Format

Send to

Choose Destination
J Neurosci. 2012 Jan 11;32(2):639-45. doi: 10.1523/JNEUROSCI.4073-11.2012.

Disruption of NMDA receptors in oligodendroglial lineage cells does not alter their susceptibility to experimental autoimmune encephalomyelitis or their normal development.

Author information

1
Institute for Pediatric Regenerative Medicine, University of California, Davis, School of Medicine and Shriners Hospital, Sacramento, California 95817, USA.

Abstract

Pharmacological studies have suggested that oligodendroglial NMDA glutamate receptors (NMDARs) mediate white matter injury in a variety of CNS diseases, including multiple sclerosis (MS). We tested this hypothesis in experimental autoimmune encephalomyelitis (EAE), a model of human MS, by timed conditional disruption of oligodendroglial NR1, an essential subunit of functional NMDARs, using an inducible proteolipid protein (Plp) promoter-driven Cre-loxP recombination system. We found that selective ablation of oligodendroglial NR1 did not alter the clinical severity of EAE elicited in C57BL/6 mice by immunization with myelin oligodendrocyte glycoprotein peptide 35-55 (MOG-peptide), nor were there significant differences between the oligodendroglial NR1 KO and non-KO mice in numbers of axons lost in spinal cord dorsal funiculi or severity of spinal cord demyelination. Similarly, constitutive deletion of NR3A, a modulatory subunit of oligodendroglial NMDARs, did not alter the course of MOG-peptide EAE. Furthermore, conditional and constitutive ablation of NR1 in neonatal oligodendrocyte progenitor cells did not interrupt their normal maturation and differentiation. Collectively, our data suggest that oligodendroglial lineage NMDARs are neither required for timely postnatal development of the oligodendroglial lineage, nor significant participants in the pathophysiology of MOG-peptide EAE.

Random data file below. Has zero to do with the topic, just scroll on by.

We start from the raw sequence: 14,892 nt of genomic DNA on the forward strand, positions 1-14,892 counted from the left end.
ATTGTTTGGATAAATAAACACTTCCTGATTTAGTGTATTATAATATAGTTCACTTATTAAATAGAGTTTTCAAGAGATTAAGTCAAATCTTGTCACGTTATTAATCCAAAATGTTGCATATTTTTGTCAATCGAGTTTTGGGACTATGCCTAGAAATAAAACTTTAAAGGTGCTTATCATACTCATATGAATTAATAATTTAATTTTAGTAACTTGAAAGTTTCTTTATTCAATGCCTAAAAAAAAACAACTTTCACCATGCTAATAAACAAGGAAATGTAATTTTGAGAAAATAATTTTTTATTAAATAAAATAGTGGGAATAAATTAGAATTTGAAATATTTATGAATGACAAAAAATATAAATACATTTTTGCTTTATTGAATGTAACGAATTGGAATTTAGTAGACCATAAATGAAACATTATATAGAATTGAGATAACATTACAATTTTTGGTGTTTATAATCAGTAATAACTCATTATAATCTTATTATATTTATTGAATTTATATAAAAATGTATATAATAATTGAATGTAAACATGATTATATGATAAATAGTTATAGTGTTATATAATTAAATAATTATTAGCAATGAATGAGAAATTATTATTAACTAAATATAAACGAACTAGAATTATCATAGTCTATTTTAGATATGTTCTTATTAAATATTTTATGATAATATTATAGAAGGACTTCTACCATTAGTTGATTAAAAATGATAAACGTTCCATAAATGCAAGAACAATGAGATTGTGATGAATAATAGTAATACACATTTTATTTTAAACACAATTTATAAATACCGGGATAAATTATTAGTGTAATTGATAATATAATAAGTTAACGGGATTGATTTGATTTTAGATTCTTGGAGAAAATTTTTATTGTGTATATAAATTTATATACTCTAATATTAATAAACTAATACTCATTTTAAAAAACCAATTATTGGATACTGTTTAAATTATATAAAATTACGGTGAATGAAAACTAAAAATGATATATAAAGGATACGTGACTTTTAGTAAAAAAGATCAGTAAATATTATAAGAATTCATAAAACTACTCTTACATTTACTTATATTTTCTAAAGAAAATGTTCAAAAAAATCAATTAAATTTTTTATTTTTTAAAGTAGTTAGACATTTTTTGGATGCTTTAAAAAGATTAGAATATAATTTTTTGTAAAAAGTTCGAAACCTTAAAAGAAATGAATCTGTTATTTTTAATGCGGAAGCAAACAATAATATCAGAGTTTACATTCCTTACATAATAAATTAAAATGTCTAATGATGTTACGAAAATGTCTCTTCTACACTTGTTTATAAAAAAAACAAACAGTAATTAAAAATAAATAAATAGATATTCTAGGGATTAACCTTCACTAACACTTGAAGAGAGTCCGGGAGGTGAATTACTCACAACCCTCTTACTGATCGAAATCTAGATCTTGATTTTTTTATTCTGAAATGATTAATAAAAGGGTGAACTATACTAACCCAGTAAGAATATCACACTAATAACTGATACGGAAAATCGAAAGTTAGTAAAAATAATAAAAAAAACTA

PMID:
22238099
PMCID:
PMC3403747
DOI:
10.1523/JNEUROSCI.4073-11.2012
[Indexed for MEDLINE]
Free PMC Article

Supplemental Content

Full text links

Icon for HighWire Icon for PubMed Central
Loading ...
Support Center